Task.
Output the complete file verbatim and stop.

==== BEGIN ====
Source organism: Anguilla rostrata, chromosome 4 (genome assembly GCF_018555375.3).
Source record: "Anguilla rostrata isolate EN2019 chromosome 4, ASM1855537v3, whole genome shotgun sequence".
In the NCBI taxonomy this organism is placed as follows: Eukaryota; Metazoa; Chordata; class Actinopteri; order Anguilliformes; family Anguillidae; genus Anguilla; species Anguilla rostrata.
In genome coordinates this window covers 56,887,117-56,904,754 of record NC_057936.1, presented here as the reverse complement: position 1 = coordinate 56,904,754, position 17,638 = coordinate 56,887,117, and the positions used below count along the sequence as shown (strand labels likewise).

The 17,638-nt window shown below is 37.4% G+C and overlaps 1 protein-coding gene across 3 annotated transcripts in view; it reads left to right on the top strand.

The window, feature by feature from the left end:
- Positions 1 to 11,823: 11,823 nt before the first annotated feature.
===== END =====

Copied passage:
Source organism: Anguilla rostrata, chromosome 4 (genome assembly GCF_018555375.3).
Source record: "Anguilla rostrata isolate EN2019 chromosome 4, ASM1855537v3, whole genome shotgun sequence".
In the NCBI taxonomy this organism is placed as follows: Eukaryota; Metazoa; Chordata; class Actinopteri; order Anguilliformes; family Anguillidae; genus Anguilla; species Anguilla rostrata.
In genome coordinates this window covers 56,887,117-56,904,754 of record NC_057936.1, presented here as the reverse complement: position 1 = coordinate 56,904,754, position 17,638 = coordinate 56,887,117, and the positions used below count along the sequence as shown (strand labels likewise).

The 17,638-nt window shown below is 37.4% G+C and overlaps 1 protein-coding gene across 3 annotated transcripts in view; it reads left to right on the top strand.

The window, feature by feature from the left end:
- Positions 1 to 11,823: 11,823 nt before the first annotated feature.